Just as we are all combining roles in our own lives—finding ways to be professionals, parents, caregivers, hobbyists, and more—enterprises can balance the different facets of their “personalities.” By accommodating both the business demand for order and the grab-and-go consumer mindset under a new paradigm, enterprise IT can more effectively meet the diverse and changing needs of their internal and external customers.



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Telegram Provides Nuclear Option to Erase Sent Messages | Developers


By Jack M. Germain

Mar 26, 2019 5:00 AM PT

Telegram Messaging on Sunday announced a new privacy rights feature that allows user to delete not only their own comments, but also those of all other participants in the message thread on all devices that received the conversation. Although the move is meant to bolster privacy, it’s likely to spark some controversy.

Telegram Provides Nuclear Option to Erase Sent Messages

Telegram, a cloud-based instant messaging and Voice over IP service, is similar to WhatsApp and Facebook Messenger. Telegram Messenger allows users to send free messages by using a WiFi connection or mobile data allowance with optional end-to-end encryption and encrypted local storage for Secret Chats.

Telegram’s new unsend feature does two things. First, it removes the previous 48-hour time limit for removing anything a user wrote from the devices of participants. Second, it lets users delete entire chats from the devices of all participating parties.



Unsend Anything screenshot

– click image to play video –


Telegram also changed a policy regarding how users can or can not forward another’s conversation.

Privacy policies are critical to people who rely heavily on chat communications, noted Paul Bischoff, privacy advocate with
Comparitech.

“Many people use chat apps under the assumption that their communications are private, so it is very important that chat apps meet those expectations of privacy,” he told LinuxInsider.

Obviously, if you’re a dissident in an autocratic country that cracks down on free speech, privacy is very important. However, it is also important to everyday people, said Bischoff, for “sending photos of their kids, organizing meetings, and exchanging Netflix passwords,” for example.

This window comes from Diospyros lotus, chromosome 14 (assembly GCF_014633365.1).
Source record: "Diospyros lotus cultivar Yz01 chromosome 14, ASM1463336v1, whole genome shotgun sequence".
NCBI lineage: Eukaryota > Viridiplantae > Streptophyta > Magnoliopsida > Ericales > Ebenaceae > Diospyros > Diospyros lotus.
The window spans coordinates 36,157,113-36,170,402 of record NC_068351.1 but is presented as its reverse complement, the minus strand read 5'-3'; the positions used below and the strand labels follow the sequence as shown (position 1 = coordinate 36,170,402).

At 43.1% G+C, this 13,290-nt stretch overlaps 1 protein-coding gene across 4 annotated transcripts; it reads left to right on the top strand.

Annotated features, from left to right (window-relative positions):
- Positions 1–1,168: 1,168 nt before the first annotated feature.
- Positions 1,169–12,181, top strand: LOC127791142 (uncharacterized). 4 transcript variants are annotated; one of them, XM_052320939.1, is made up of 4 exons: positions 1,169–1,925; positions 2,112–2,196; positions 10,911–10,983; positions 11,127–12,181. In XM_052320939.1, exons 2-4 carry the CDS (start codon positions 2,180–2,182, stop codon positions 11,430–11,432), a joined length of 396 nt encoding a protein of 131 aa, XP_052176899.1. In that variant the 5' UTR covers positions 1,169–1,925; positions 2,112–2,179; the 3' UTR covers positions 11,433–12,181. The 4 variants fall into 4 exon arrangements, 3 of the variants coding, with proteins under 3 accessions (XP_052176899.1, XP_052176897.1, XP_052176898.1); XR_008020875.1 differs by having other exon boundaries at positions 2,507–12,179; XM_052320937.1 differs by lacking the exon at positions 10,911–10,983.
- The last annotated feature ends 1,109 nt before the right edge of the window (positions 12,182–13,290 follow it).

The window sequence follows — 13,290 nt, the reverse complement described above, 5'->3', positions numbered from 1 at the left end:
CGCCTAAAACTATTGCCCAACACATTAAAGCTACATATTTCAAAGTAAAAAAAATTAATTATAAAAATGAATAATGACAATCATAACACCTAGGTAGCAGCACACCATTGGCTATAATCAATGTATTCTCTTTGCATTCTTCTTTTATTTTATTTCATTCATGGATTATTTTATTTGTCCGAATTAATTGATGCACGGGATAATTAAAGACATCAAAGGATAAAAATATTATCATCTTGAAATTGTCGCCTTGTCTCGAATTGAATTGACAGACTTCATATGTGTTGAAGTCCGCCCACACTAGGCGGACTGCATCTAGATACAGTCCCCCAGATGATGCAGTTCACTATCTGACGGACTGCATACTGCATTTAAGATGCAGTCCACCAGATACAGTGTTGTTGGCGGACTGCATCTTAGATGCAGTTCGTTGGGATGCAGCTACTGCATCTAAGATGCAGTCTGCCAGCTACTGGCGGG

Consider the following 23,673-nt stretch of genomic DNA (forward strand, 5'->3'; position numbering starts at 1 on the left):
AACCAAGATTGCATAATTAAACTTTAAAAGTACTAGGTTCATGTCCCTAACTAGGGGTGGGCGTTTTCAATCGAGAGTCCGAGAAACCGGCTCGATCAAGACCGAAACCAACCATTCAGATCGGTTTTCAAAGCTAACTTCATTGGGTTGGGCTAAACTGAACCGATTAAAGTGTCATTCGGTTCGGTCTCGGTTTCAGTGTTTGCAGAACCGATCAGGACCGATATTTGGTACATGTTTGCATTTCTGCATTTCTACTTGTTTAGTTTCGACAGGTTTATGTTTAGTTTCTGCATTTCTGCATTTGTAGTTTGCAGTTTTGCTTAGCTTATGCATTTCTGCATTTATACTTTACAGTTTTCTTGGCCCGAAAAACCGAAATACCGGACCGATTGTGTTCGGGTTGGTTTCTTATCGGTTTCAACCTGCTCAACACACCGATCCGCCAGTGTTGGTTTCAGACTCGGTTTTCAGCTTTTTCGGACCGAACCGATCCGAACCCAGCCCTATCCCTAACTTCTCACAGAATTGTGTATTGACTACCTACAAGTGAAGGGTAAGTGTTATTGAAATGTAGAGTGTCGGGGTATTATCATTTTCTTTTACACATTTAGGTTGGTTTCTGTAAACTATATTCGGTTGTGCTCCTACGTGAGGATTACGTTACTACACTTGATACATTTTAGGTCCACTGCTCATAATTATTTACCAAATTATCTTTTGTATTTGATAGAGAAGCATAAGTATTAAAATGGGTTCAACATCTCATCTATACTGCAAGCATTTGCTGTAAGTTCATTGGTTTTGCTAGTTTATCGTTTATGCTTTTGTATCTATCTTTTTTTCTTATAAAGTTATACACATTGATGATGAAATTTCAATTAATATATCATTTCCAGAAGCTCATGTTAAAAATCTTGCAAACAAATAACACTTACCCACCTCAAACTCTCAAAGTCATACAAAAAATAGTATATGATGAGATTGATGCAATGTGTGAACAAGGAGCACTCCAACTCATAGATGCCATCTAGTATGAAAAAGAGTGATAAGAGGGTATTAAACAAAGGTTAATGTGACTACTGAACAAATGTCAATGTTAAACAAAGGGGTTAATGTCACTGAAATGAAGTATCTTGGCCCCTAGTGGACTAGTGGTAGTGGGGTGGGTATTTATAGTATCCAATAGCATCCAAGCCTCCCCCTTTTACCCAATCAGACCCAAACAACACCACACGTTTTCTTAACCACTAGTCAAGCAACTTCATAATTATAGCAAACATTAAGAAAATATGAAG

Potential Controversy

Telegram’s new unsend feature could stir controversy over the rights of parties to a message conversation. One user’s right to carry out a privacy purge could impact other participants’ rights to engage in discourse.

Regardless of who initiated the chat, any participant can delete some or all of the conversation. Criticisms voiced since the change in the company’s unsend policy suggest that the first participant to unsend effectively can remove control from everyone else. Telegram’s process allows deletion of messages in their entirety — not just the senders’ comments.

The chat history suddenly disappears. No notification indicates the message thread was deleted.

Privacy Treatments

Telegram Messenger, like its competitors, has had an “unsend” feature for the last two years. It allowed users to delete any messages they sent via the app within a 48-hour time limit. However, users could not delete conversations they did not send.

Facebook’s unsend feature differs in that it gives users the ability to recall a sent message — but only within 10 minutes of sending it.

“Telegram doesn’t enable end-to-end encryption by default, but you can get it by using the “Secret Chats” feature,” said Comparitech’s Bischoff.

End-to-end encryption ensures that no one except the intended recipient — not even Telegram — can decrypt messages, he said. WhatsApp and Signal encrypt messages by default.

Telegram has an incredibly strong brand, according to Jamie Cambell, founder of
Go Best VPN. It has a reputation for being the app of the people, since it’s been banned from Russia for not providing the encryption keys to the government.

“Its founder, Pavel Durov, actively seeks to fight censorship and is widely considered the Mark Zuckerberg of Russia,” he told LinuxInsider.

Why the Change?

The new unsend feature gives millions of users complete control of any private conversation they have ever had, according to Telegram. Users can choose to delete any message they sent or received from both sides in any private chat.